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Orbison v. Ma-Tex Rope Co., Inc.

Court of Appeals of Texas, Sixth District, Texarkana

June 15, 2018

SAMUEL D. ORBISON AND AMERICAN PIPING INSPECTION, INC., Appellants
v.
MA-TEX ROPE COMPANY, INC., Appellee

          Date Submitted: April 26, 2018

          On Appeal from the County Court at Law No. 2 Gregg County, Texas Trial Court No. 2016-1631-CCL2

          Before Morriss, C.J., Moseley and Burgess, JJ.

          OPINION

          Josh R. Morriss III, Chief Justice

         At the start of the almost five years that Samuel D. Orbison worked for Ma-Tex Rope Company, Inc. (Ma-Tex), he signed an employment agreement containing a non-competition agreement, a non-disclosure agreement, and a non-solicitation agreement. During his tenure, he learned various things about Ma-Tex's business and customers and became the coordinator of Ma-Tex's recertification department. Orbison continued in that position until he resigned from Ma-Tex, went to work for Ma-Tex's competitor, American Pipe Inspections, Inc. (API), as the coordinator of its recertification department, and began soliciting work for API from Ma-Tex's customers. This lawsuit arose from that series of events and centers on Orbison's non-competition, non-disclosure, and non-solicitation agreements.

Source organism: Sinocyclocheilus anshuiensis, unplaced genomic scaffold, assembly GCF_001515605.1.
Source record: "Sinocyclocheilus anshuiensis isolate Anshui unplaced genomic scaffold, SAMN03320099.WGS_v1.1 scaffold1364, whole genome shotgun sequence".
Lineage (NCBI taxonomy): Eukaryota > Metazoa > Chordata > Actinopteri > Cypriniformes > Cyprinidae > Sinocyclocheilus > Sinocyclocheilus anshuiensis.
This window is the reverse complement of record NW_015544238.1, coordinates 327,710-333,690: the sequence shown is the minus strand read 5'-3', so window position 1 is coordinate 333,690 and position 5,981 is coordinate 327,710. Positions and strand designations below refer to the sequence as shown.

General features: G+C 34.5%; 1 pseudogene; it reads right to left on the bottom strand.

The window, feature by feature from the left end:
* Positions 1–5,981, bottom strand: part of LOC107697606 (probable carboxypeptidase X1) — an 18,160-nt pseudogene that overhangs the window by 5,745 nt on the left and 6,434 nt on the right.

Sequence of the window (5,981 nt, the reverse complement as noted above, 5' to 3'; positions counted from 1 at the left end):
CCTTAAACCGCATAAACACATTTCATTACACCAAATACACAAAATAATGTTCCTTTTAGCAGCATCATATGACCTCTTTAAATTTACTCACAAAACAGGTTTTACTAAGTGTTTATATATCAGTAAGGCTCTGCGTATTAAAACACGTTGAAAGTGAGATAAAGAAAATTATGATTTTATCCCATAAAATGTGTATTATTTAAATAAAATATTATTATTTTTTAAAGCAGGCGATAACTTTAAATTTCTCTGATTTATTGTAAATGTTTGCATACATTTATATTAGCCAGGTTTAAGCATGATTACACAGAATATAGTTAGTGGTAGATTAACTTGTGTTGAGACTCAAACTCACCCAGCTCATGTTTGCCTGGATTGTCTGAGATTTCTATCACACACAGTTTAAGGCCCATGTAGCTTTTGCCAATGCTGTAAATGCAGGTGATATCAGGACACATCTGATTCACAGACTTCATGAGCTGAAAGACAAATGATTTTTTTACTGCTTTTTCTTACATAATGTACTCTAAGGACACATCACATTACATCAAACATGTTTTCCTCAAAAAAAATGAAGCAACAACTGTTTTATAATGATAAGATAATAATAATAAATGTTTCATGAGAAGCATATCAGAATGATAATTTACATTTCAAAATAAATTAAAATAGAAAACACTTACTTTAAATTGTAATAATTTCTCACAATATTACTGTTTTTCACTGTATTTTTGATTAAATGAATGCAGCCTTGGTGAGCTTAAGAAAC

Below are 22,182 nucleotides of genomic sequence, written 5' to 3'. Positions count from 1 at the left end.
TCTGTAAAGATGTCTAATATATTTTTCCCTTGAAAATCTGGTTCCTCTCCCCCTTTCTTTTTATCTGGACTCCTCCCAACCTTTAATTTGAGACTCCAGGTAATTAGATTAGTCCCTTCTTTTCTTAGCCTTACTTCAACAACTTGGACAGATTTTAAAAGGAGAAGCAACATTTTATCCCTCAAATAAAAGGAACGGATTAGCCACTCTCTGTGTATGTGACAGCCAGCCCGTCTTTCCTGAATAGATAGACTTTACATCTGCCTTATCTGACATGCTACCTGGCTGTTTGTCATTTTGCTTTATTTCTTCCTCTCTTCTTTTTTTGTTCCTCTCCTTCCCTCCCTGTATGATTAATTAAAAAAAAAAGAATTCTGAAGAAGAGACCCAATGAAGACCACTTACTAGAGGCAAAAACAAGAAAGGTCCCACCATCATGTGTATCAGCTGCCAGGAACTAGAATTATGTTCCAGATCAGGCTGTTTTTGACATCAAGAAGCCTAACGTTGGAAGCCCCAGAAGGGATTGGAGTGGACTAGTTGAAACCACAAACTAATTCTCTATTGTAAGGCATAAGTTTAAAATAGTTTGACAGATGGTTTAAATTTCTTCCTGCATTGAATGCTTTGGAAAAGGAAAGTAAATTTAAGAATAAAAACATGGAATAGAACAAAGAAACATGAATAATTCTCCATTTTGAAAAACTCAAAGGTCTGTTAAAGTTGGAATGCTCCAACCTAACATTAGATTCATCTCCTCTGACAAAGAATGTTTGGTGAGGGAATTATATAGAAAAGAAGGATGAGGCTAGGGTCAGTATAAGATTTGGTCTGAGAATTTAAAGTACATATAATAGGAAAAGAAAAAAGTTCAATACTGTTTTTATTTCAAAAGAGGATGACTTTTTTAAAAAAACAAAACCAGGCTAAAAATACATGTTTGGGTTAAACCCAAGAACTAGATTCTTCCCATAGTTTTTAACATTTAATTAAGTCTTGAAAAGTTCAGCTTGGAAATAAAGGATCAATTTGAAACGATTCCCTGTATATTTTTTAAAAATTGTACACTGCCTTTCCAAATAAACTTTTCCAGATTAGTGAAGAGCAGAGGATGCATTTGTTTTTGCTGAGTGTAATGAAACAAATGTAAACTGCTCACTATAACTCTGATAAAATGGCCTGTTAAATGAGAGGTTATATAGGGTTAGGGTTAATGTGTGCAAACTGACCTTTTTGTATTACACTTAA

Ma-Tex fabricates and services equipment used in the oil and gas industry. As part of its services, Ma-Tex recertifies wireline[1] equipment for companies throughout the continental United States. Orbison began working for Ma-Tex in September 2011, at which time he executed the employment agreement that is at the center of this action. In July 2013, Orbison became the coordinator of Ma-Tex's recertification department. He resigned from Ma-Tex August 12, 2016.

         Shortly after Orbison left its employ, Ma-Tex discovered that Orbison was working for API in the same position he had filled with Ma-Tex and that he was soliciting recertification work from Ma-Tex's customers. When Ma-Tex failed to receive a satisfactory response to its cease-and-desist letter sent to Orbison and API, Ma-Tex sued them and obtained a temporary restraining order barring Orbison and API from disclosing or using Ma-Tex's trade secrets and confidential information, from soliciting or serving Ma-Tex's customers, and from competing with Ma-Tex in the servicing and recertification of wireline equipment in nineteen states. After a bench trial on the merits, the trial court granted Ma-Tex a permanent injunction against Orbison and API and awarded Ma-Tex actual damages and attorney fees against Orbison and API.

         In this appeal, Orbison and API (Appellants) assert that the trial court erred in admitting evidence of damages, in awarding damages, in enforcing the post-employment restrictions contained in the employment agreement, in issuing the permanent injunction, in denying Appellants' motion for sanctions, and in awarding attorney fees against them.